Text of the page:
A parallel passage, which Iuv. may have had in mind, is Manil. 1 37 seq. Hannibal e. g. 37 (Iuv. 155. 165) quid referam Cannas admotaque moenibus arma? 41—2 (Iuv. 162. 165) furtiva morte. 65—6 (Iu. 179. 185—6) Xerxem, maius et ipso | naufragium pelago. Croesus, Marius, Pompeius, Priam are introduced later by Iuv.
133 seq. [Plat.) Alc. II 142a generals exiled and put to death, more straitly besieged by false accusers than they had ever been by an enemy, so that they regret their successful ambition, ώστε ενίους αυτών εύχεσθαι αστρατηγήτους είναι μάλλον ή έστρατηγηκέναι. 133 EXUVIAE from exuo cf. ekò'w. sub-u-cula. nudus i.e. ne-u-dus. indile viae (Curtius gr. Etymol. 11 205—6) strippings,' used of the serpent's slough, the Nemean lion's skin etc., very frequently, as here, of spoils taken in war: oküla (from okú/lw to flay) and spolia are exact parallels. Tac. an. III 72 hostiles exuvias. see Mühlmann. 133—4. TRUNCIS ADFIXA TROPAEIS LORICA ET FRACTA DE CASSIDE BUCCULA PENDENS Tac. an. II 18 in modum tropaeorum arma subscriptis victarum gentium nominibus imposuit. ib. 22 congeriem armorum struxit superbo cum titulo. Gaius (Caligula Suet. 45) ordered a sudden attack of the Germans to be reported to him, on which he and his friends with some horsemen hurried into the nearest forest, truncatisque arboribus et in modum tropaeorum adornatis, returned to camp by torch. light, taunting with cowardice those who had not shared in his exploit. Trophies were borrowed by the Romans from Greece, and often appear on coins, always in the shape of the trunk of a tree with a cross bar hung See Aen. XI 5-11.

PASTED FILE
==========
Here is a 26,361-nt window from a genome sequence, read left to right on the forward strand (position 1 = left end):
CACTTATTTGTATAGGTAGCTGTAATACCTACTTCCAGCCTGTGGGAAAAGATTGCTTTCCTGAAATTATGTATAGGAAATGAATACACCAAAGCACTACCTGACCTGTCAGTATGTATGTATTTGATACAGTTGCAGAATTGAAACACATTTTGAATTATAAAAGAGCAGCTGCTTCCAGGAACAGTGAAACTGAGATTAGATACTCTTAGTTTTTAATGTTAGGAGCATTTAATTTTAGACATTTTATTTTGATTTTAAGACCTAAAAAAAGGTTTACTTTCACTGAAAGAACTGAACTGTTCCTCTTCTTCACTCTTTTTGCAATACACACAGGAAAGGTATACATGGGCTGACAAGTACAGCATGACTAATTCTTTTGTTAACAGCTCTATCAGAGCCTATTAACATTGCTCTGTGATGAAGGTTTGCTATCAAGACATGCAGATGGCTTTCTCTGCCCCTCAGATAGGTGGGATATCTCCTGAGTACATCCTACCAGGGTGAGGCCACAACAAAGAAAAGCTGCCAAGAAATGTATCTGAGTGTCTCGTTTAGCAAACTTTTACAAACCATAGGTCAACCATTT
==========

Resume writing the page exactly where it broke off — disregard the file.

CASSIDE Diez has a warning against the derivation of casque from cassis. Tapayvaðis gloss. p. 206 Valpy; the cheekpiece of the helmet. In low Latin= buckle. Buccula also öugalós the boss of a shield, whence
135 CURTUM TEMONE IUGUM the yoke of a war chariot broken off at the pole, a part of the trophy.